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A Neglected Bay Area Home Finally Gets Its Moment in the Sun


Bay Area architect Henry Higby Gutterson’s houses have always been unorthodox—but not in the way you might think. While the early-20th-century architect’s more famous contemporaries—Julia Morgan, Bernard Maybeck, John Hudson Thomas—were creating homes that had rustic, woody features with sleek lines and a machine aesthetic, Gutterson was looking to English Tudors, Irish cottages, French Beaux Arts, and Swiss chalet for inspiration. Rather than mimic his Californian comrade’s work, or create pastiches of these European styles, he combined the two into something else entirely. The houses weren’t particularly radical, but were well-proportioned and livable, befitting to residents and the surrounding landscape, the kind of architecture that might only be appreciated with the passage of time—and the right eyes.

So when an art collector living in Singapore set foot in a 1936 Gutterson house overlooking the San Francisco Bay with his new wife, the seaside abode’s mahogany ceiling beams, French Tudor–style detailing, and California-modern materiality completely captured their hearts. The couple purchased the house as a summer getaway for their family of five in 2018.

belvedere house

Laure Joliet

While the house’s charm had withstood the test of time, some significant reconfigurations were required to bring it up to snuff in the 21st century. The dining room was raised on a platform, which necessitated people bending down to see the view below. Upstairs, the primary bedroom suite and attic layout could be better optimized with a bigger closet area and more usable nooks. A more worrying discovery: Down in the basement, a newly discovered natural spring that runs through the property had wreaked havoc on the walls and flooring.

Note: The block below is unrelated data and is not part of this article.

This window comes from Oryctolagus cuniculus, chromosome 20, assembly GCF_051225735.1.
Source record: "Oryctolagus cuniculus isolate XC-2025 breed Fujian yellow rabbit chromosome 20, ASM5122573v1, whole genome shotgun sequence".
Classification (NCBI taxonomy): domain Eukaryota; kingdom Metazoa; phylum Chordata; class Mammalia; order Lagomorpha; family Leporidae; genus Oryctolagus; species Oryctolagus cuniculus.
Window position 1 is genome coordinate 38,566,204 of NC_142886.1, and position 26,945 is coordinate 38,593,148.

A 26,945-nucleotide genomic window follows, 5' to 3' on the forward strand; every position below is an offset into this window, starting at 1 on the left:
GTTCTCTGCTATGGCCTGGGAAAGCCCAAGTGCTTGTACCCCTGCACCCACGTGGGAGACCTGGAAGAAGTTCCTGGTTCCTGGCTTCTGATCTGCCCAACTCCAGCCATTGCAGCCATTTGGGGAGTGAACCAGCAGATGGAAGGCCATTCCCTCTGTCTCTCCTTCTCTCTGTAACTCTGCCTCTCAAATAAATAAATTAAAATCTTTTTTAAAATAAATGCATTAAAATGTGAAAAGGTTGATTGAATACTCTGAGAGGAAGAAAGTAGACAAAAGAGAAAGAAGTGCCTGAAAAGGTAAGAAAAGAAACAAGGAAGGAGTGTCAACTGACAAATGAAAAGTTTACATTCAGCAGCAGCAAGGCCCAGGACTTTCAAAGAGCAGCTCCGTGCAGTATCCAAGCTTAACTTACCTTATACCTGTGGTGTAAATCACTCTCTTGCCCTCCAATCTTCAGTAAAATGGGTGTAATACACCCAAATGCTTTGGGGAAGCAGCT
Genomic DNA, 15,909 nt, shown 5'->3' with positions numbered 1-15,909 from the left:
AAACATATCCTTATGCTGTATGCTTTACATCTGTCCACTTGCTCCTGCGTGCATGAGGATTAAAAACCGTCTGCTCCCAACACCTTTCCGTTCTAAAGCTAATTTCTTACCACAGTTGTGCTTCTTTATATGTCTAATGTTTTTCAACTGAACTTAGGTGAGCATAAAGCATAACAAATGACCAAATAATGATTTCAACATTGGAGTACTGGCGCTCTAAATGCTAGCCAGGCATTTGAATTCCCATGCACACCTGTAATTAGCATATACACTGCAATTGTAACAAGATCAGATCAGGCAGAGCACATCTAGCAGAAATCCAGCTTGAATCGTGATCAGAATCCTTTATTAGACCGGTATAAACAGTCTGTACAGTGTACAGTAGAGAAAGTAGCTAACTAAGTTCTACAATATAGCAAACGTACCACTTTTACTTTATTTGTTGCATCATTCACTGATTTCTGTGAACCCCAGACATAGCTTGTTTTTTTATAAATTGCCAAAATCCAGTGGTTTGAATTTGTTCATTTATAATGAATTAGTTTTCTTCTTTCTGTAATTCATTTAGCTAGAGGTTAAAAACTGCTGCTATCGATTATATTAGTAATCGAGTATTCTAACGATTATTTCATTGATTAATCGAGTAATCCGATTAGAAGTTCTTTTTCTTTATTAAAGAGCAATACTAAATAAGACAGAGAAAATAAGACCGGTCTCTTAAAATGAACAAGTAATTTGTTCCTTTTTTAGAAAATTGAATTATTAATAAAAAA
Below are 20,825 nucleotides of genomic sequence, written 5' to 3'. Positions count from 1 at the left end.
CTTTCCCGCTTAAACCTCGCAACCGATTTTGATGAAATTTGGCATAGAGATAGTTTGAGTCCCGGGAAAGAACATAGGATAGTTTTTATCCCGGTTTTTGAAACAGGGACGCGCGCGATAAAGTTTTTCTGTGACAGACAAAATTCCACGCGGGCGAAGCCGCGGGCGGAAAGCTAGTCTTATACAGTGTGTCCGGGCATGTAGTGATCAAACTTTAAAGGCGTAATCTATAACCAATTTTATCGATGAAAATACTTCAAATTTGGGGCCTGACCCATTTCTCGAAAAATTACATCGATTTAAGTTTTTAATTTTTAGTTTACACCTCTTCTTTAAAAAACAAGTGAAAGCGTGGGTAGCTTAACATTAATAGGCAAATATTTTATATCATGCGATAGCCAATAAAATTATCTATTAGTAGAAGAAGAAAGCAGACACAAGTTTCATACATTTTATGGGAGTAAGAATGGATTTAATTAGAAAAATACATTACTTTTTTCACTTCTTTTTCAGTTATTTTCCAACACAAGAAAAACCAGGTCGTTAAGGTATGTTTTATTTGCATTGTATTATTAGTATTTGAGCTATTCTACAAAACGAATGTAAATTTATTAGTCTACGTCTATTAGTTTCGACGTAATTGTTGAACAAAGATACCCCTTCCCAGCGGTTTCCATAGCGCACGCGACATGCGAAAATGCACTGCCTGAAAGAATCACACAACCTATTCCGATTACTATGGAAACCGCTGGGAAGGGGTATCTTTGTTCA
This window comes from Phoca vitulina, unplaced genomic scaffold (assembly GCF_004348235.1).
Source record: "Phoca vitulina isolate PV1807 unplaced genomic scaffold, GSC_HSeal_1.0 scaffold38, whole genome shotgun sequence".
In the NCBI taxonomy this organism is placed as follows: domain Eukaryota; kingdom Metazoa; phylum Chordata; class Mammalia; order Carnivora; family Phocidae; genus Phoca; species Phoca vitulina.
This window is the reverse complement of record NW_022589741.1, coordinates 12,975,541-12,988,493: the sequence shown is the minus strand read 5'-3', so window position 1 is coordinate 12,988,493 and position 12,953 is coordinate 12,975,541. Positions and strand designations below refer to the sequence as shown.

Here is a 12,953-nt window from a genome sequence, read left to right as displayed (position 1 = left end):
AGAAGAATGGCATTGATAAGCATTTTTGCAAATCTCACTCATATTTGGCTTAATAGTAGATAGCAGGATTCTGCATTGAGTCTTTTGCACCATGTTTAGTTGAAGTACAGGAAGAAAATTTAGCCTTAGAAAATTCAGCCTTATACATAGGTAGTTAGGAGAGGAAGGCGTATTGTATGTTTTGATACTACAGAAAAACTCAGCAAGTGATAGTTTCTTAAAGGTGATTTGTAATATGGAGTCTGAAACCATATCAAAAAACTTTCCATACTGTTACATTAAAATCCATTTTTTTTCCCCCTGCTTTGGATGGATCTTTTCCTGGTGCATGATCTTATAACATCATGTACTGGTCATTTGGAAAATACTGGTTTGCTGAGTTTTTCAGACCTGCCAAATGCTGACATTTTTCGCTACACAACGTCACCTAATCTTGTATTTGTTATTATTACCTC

The couple enlisted architect Ani Wade, principal at the Northern California firm Wade Design Architects, and local interior designer Lauren Geremia to transform the space. At their first walk-through with the clients, “I walked in, looked up, and my jaw dropped,” Wade recalls. “The ceiling of that space felt like the hull of a boat that’s been put upside down, with this warm wood, and sprawling beams and boards and trusses. It’s as if you’re about to be pulled away to the water any moment.” (No surprise, Gutterson was an avid sailor.) It was obvious to both parties that the ceiling would remain intact. But ultimately, little else did.

“The ceiling of that space felt like the hull of a boat that’s been put upside down.”

Wade’s team got to work. They unified the dining area and the living room, they lowered the dining area to connect better to the view, and they installed a new steel stairway that would unite the second-level primary suite with the attic. The most important order of business, though, was to make the home connect better to the views and the surrounding landscape. In other words? More windows. “This home has 180-degree views, with the Golden Gate Bridge on your left, Mount Tamalpais on your right, and Sausalito straight across,” Wade explains. “Tragically, much of that went unseen behind walls.”